Examining Walker's charge, the Court finds no investigation into disability discrimination would be reasonably expected to grow out the charge presented here. EEOC Charge [1-3]. The "disability" box is not checked, and the word "disability" does not appear at all in the charge. It is doubtful that one reading the charge would even be able to ascertain that Walker has a disability, because no mention is made of it. Walker further states multiple times in the charge that she believes she was being discriminated against because of her sex, not disability:
I believe that the reason Respondent will not accommodate me by allowing me to continue having the male employees do the blasting function is because I am a female. Over the years, I have observed that accommodations have been made for males who could not do a particular job . . . . I request the EEOC to investigate and determine whether I have been the victim of sex discrimination based upon my gender (female), in violation of Title VII of the Civil Rights Act of 1964, as amended.
Walker argues that L-3's position statement establishes that L-3 was on actual notice that she was making a disability discrimination claim in addition to her sex discrimination claim. Position Statement [12-2].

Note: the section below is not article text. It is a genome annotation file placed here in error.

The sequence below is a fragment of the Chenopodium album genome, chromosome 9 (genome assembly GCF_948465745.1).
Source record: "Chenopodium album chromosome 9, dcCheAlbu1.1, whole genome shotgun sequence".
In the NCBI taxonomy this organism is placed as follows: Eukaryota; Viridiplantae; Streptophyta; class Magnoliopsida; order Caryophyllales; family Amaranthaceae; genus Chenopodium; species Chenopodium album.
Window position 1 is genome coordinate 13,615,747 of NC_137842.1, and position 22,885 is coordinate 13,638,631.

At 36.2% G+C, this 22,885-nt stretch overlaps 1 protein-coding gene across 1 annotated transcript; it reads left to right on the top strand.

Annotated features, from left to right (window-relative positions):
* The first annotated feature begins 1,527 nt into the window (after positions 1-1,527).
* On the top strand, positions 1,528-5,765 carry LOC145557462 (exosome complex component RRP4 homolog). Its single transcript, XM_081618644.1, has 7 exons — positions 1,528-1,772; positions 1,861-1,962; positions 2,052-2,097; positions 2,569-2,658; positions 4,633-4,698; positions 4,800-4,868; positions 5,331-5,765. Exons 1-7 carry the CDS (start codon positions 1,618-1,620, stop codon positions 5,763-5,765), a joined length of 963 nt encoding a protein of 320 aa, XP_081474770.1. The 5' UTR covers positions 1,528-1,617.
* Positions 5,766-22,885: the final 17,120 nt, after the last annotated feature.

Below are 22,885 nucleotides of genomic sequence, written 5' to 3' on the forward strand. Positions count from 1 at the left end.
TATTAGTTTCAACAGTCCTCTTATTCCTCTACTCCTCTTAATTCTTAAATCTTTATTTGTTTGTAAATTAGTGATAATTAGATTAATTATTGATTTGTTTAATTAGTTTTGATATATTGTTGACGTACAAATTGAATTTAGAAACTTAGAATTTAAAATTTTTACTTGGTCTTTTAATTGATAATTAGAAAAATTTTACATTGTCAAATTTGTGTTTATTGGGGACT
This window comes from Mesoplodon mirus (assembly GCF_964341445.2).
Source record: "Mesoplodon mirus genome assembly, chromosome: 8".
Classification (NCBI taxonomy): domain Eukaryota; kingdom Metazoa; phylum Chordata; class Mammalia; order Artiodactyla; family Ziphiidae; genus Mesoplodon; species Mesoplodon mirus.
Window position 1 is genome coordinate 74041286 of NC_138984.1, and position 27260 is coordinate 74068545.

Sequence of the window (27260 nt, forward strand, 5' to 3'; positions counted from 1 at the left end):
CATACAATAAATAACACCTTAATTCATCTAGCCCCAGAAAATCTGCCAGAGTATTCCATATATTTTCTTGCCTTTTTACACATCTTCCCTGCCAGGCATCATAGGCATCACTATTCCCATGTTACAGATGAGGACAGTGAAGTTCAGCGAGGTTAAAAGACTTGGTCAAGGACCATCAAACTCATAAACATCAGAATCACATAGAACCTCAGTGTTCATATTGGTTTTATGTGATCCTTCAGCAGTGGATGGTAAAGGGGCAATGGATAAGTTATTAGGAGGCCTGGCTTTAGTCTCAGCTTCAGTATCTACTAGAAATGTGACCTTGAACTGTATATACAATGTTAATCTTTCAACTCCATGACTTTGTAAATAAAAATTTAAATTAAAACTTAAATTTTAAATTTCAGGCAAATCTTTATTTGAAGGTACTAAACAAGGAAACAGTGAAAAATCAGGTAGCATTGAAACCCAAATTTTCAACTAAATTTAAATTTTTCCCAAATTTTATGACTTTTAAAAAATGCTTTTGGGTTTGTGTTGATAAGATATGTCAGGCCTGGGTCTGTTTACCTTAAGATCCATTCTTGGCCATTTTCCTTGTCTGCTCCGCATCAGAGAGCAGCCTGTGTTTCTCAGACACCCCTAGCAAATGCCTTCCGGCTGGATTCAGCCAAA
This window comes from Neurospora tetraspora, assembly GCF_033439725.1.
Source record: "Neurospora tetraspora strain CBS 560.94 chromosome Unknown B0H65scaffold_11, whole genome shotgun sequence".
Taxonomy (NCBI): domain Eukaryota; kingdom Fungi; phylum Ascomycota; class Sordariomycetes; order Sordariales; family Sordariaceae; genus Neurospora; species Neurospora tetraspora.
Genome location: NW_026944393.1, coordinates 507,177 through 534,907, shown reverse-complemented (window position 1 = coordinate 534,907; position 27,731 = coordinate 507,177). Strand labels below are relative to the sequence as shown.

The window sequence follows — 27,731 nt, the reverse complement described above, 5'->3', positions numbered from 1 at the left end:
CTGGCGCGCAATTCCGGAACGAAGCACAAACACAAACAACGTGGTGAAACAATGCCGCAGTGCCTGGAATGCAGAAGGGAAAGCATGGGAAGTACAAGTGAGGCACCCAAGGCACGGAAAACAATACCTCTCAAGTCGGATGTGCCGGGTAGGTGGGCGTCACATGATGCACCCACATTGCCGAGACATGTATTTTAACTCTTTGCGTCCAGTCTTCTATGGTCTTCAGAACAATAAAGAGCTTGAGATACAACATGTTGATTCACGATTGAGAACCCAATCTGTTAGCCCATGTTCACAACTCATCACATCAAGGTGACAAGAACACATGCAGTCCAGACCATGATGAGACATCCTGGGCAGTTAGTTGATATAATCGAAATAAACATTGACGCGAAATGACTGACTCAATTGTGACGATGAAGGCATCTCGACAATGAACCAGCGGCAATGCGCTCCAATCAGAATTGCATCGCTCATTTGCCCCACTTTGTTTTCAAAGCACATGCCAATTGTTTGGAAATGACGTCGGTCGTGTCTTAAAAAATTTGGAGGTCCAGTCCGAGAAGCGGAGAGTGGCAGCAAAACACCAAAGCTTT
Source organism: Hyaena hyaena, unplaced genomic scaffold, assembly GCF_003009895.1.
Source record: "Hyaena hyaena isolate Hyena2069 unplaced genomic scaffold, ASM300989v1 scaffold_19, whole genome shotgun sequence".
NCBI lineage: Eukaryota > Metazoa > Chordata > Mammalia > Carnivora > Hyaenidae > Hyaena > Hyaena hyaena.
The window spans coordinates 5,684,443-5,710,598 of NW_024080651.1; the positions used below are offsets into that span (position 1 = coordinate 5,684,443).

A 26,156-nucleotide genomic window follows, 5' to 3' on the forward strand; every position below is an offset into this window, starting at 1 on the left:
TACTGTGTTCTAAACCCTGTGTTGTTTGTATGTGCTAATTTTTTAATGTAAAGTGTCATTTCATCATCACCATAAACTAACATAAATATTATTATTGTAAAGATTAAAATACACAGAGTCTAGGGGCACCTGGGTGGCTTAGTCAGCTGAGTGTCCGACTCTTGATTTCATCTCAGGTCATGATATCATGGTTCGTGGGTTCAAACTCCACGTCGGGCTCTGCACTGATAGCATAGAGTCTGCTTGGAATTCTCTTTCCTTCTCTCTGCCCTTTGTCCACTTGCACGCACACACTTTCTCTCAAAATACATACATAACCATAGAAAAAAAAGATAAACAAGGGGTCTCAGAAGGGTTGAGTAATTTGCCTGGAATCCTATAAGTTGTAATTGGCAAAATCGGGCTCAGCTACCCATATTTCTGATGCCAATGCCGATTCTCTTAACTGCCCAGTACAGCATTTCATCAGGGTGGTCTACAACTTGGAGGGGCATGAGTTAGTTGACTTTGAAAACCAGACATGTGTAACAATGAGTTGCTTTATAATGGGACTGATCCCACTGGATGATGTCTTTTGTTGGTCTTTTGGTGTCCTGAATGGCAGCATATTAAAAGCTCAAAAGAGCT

That reading of the position statement is incorrect. While the position statement does discuss Walker's disability and accommodations made for her by way of background, nothing in the document supports the conclusion that L-3 was responding to any disability discrimination claims. The document repeatedly states that L-3 is responding to charges of sex discrimination: "L-3 has investigated Charging Party's allegations and has determined that there is no evidence to support her charges of sex discrimination." Id. at 1; "Charging Party alleges that she was discriminated against based on her sex . . .; Id. at 4; "There is no evidence that Charging Party was subject to disparate treatment because of her sex." Id. at 5. The words "disability" and "discrimination" do not appear together at all in the position statement. Any contention that L-3's position statement reflected actual knowledge of a disability discrimination claim is without merit.
The scope of this charge and any investigation arising out it would be limited to claims of sex discrimination, not disability discrimination. Because a claim for disability discrimination is not within the scope of the charge, Walker has not exhausted her administrative remedies with respect to it, and she may not now pursue it in this Court. McClain v. Lufkin Industries, Inc., 519 F.3d 264, 273 (5th Cir. 2008) ("Courts should not condone lawsuits that exceed the scope of EEOC exhaustion . . . .").
The Court finds that Walker's claim for disability discrimination is not within the scope of her EEOC charge. Therefore, she has not exhausted her administrative remedies for that claim, and she cannot maintain an action for it against her employer. Accordingly, L-3's motion is granted.
A separate order shall issue.
This, the 11 day of September, 2018.
SENIOR U.S. DISTRICT JUDGE